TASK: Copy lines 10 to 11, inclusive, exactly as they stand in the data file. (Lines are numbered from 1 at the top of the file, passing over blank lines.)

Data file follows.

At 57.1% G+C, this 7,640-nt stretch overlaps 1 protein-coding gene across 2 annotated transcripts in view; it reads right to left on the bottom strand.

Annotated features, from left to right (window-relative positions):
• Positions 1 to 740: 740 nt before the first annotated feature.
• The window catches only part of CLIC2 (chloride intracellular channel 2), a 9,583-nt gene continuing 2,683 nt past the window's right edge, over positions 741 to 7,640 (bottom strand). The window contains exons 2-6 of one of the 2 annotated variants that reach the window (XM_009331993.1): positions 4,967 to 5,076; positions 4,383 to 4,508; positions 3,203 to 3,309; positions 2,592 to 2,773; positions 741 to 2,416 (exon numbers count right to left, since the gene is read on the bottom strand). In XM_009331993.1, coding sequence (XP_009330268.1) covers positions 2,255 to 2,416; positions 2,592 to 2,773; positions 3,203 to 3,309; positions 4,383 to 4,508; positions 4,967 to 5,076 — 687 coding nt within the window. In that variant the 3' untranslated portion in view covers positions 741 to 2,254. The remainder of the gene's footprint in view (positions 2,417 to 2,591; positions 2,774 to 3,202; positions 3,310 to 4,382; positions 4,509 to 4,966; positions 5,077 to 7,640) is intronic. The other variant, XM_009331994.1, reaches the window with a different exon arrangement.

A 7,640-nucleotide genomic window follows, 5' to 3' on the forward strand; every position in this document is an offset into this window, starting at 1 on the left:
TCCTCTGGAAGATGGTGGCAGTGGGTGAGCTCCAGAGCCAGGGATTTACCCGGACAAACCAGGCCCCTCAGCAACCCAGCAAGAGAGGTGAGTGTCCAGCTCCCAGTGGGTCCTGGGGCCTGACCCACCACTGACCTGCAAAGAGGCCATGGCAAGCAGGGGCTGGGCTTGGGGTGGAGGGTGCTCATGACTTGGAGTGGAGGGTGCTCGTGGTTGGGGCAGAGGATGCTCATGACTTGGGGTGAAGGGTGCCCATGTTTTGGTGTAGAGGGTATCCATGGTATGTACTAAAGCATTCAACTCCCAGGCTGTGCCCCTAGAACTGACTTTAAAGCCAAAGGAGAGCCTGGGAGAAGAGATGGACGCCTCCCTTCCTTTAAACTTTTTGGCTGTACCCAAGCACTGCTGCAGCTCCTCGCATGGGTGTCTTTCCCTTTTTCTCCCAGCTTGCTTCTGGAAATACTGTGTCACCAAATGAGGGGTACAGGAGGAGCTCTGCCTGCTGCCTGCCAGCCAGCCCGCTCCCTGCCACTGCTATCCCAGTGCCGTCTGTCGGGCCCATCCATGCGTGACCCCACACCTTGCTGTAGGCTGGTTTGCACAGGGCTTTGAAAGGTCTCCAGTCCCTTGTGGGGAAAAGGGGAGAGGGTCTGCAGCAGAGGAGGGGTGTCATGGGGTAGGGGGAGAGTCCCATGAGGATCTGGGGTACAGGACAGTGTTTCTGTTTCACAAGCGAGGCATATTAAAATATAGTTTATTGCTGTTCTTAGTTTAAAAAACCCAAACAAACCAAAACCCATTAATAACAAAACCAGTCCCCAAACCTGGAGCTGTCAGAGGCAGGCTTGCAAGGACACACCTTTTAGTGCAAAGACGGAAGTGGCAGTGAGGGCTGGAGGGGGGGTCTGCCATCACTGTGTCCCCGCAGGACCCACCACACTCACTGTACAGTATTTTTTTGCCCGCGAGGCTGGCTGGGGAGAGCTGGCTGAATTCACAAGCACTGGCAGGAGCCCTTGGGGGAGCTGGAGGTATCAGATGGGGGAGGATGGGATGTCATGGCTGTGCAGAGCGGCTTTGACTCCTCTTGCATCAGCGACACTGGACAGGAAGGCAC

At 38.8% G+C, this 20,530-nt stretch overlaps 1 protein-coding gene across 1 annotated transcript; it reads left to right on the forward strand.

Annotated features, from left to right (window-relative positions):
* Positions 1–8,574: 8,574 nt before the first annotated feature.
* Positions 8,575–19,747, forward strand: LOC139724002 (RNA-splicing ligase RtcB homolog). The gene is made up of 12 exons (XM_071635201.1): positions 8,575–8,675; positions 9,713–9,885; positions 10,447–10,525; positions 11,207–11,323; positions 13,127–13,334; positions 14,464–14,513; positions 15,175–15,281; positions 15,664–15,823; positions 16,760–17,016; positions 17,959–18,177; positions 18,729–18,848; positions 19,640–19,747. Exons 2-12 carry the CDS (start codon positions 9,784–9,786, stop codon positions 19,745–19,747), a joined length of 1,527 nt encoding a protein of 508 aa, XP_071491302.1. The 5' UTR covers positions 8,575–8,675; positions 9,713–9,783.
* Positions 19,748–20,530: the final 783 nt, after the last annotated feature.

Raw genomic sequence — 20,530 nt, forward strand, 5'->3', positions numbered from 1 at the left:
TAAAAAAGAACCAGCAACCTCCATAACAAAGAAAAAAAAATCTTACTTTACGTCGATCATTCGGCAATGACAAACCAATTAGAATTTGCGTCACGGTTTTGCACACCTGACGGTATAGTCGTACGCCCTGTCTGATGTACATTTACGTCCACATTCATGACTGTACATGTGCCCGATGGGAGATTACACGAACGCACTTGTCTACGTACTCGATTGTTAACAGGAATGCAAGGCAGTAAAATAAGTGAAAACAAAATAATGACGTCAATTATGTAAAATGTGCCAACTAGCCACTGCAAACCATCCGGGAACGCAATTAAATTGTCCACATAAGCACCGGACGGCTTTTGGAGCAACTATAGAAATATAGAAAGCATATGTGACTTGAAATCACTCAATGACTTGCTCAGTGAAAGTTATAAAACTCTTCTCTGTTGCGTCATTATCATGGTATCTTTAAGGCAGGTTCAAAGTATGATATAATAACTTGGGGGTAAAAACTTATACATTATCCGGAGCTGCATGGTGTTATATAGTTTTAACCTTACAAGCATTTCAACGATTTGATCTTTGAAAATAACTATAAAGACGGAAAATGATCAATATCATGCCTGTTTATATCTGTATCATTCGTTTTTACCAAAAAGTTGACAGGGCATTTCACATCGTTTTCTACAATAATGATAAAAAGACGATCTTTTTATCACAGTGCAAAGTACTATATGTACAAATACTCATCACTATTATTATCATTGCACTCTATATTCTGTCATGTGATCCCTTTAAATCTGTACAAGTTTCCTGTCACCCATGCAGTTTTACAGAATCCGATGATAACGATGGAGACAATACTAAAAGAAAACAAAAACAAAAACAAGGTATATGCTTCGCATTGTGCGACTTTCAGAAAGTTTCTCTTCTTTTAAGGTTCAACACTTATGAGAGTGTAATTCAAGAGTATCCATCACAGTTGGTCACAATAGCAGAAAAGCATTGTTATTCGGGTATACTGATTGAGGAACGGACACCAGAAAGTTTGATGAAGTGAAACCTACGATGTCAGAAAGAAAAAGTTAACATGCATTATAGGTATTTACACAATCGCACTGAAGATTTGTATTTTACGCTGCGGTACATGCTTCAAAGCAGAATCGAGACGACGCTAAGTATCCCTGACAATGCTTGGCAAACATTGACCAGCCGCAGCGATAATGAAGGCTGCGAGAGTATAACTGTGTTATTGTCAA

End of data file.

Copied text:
* Positions 8,575–19,747, forward strand: LOC139724002 (RNA-splicing ligase RtcB homolog). The gene is made up of 12 exons (XM_071635201.1): positions 8,575–8,675; positions 9,713–9,885; positions 10,447–10,525; positions 11,207–11,323; positions 13,127–13,334; positions 14,464–14,513; positions 15,175–15,281; positions 15,664–15,823; positions 16,760–17,016; positions 17,959–18,177; positions 18,729–18,848; positions 19,640–19,747. Exons 2-12 carry the CDS (start codon positions 9,784–9,786, stop codon positions 19,745–19,747), a joined length of 1,527 nt encoding a protein of 508 aa, XP_071491302.1. The 5' UTR covers positions 8,575–8,675; positions 9,713–9,783.
* Positions 19,748–20,530: the final 783 nt, after the last annotated feature.